NEW YORK (DTN) -- Spot-month oil futures on the New York Mercantile Exchange settled lower Monday afternoon on a stronger dollar and an outlook for U.S. oil production to increase that overshadowed declines in global output and inventory.
"A firmer dollar prompted some risk-off trade flow across a range of commodities, with the petroleum futures attracting their share of the selling," said analyst Tim Evans at Citi Futures.
The U.S. dollar rallied to a three-week high on expectations for strong U.S. economic growth that would allow the U.S. Federal Reserve to raise the federal funds rate. The dollar often trades inverse to dollar-denominated oil futures.
"The dollar was strong but the market is also pricing in rising U.S. supply," said analyst Phil Flynn.
The most recent weekly report from the Energy Information Administration reported U.S. commercial crude supply at 508.6 million bbl on Feb. 3, 37.9 million bbl or 8.1% above the comparable year-ago period. Flynn expects crude supply increased by another 4.0 million bbl for the week ended Feb. 10.
EIA also reported domestic crude production grew by 63,000 bpd during the week-ended Feb. 3 to a 10-month high of 8.978 million bpd. On Feb. 10, Baker Hughes, Inc. reported an eight-rig increase in the number of active U.S. oil rigs to a total of 591.
In their Monthly Oil Market Report released this morning, the Organization of the Petroleum Exporting Countries also confirmed growing U.S. oil production.
"While [MOMR] included some upward revision to global demand and a solid reduction in OPEC production for January, it balanced that off with a stronger recovery in non-OPEC supply, led by U.S. shale," said Evans.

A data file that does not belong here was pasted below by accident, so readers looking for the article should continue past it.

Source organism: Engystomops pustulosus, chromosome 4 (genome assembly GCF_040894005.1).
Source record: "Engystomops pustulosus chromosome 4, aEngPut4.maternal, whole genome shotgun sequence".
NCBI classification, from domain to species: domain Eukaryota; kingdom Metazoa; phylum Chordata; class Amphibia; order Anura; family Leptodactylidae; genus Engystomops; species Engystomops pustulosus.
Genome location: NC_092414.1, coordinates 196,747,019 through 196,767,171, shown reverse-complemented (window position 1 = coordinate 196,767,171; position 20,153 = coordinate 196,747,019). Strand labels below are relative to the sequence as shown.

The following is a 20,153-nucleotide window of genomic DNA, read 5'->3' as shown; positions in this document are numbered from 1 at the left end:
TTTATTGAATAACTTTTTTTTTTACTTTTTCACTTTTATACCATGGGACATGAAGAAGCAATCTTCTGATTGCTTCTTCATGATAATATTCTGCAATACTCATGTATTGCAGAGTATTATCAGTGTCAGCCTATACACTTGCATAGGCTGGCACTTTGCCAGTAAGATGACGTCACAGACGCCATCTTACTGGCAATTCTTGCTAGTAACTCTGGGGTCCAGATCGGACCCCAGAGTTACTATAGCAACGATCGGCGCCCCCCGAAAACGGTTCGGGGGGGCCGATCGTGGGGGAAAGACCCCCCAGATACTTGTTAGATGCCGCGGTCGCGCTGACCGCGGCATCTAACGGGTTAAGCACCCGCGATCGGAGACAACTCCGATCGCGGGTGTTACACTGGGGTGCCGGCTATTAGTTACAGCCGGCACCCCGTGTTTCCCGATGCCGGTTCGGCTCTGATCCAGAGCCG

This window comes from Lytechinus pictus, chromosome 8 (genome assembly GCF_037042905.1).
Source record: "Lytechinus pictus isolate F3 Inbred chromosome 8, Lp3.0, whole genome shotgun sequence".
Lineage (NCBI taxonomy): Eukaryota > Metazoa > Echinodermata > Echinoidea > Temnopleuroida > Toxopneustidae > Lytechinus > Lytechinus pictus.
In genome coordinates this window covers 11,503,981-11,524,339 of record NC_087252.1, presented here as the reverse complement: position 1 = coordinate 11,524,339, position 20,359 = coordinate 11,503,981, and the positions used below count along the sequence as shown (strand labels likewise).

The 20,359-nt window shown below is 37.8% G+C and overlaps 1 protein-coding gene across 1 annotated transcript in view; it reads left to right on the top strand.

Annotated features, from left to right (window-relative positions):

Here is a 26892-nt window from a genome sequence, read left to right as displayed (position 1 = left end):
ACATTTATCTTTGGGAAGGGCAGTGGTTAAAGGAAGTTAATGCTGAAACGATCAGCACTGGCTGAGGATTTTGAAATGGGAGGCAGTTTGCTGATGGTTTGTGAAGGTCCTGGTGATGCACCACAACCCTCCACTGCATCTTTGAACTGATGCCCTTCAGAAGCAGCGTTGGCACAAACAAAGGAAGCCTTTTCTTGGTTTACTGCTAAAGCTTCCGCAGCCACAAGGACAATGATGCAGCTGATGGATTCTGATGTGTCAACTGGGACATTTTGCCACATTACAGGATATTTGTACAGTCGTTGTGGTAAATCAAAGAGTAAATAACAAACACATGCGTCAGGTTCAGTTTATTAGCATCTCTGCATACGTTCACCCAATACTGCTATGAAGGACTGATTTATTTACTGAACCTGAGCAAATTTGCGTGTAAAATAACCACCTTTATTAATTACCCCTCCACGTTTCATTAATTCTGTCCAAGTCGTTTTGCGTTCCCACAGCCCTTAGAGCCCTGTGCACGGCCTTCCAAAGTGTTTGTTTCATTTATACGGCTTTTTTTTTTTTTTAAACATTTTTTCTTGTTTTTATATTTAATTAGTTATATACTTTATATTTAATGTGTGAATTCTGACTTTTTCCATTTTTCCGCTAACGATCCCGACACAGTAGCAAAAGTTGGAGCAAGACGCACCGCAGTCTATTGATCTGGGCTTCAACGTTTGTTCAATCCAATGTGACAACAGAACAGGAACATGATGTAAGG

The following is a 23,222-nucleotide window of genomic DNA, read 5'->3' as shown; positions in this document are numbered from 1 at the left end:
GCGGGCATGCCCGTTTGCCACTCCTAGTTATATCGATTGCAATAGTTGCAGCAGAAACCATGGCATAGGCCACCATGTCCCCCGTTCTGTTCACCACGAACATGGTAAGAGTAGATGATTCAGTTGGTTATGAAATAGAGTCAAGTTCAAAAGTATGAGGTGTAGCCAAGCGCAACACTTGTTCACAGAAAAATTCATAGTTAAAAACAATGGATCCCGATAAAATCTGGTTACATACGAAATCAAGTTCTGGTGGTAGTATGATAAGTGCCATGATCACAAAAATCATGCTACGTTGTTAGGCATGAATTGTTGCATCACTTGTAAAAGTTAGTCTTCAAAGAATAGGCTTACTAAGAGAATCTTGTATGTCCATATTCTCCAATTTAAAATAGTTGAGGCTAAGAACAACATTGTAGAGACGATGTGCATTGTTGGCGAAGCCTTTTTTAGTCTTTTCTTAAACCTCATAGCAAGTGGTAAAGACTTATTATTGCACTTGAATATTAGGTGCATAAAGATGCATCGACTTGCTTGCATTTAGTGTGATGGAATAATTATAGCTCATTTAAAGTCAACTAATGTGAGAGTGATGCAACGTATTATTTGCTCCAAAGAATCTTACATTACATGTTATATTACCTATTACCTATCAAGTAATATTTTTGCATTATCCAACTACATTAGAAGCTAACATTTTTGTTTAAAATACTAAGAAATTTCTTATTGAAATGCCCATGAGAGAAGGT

OPEC revised its outlook for non-OPEC supply growth in 2017 up by 120,000 bpd for annual growth of 240,000 bpd due to a pick-up in oil drilling activity and investment in the United States, especially in the Permian basin.
The ramp-up in non-OPEC output outpaced the revision in OPEC's forecast for 2017 global oil demand, with MOMR adjusting its projection for world oil demand up 35,000 bpd from month prior to 95.81 million bpd for annual growth of 1.19 million bpd.
Based on preliminary data, OPEC indicated world oil supply in January fell 1.29 million bpd month-over-month to average 95.82 million bpd, with the decline due to lower OPEC and non-OPEC oil production.
Citing secondary sources, the report showed OPEC crude production in January decreased by 890,000 bpd month-over-month to a 32.14 million bpd average, which represents 74% of the 1.2 million bpd in production cuts the producer group agreed to on Nov. 30, 2016.
"The OPEC production of 32.14 million bpd for January was still slightly more than what it sees as 32.10 million bpd in 2017 average demand for OPEC crude oil," said Evans. "This is a less supportive view than last week's DOE and IEA assessments and may help to temper overall market sentiment."
The compliance rate compares with recent private surveys that showed OPEC compliance of more than 80% while the International Energy Agency on Friday estimated a 90% compliance rate.
Production cuts by OPEC and 11 non-OPEC producing countries took effect on Jan. 1.
Kuwaiti oil minister Essam al-Marzouq said this morning non-OPEC producers, which agreed to a 558,000 bpd cut on Dec. 10, 2016 in support of the OPEC pledge achieved 50% compliance. In mid-January, al-Marzouq chaired the OPEC committee monitoring production cuts.
At settlement, NYMEX March West Texas Intermediate futures were 93cts lower at $52.93 bbl and ICE April Brent crude oil futures tumbled $1.11 to $55.59 bbl. NYMEX March RBOB futures plummeted 4.50 cents to a $1.5446 per gallon settlement and NYMEX March ULSD futures tumbled 3.86 cents to settle at $1.6273 per gallon.
George Orwel can be reached at George.firstname.lastname@example.org
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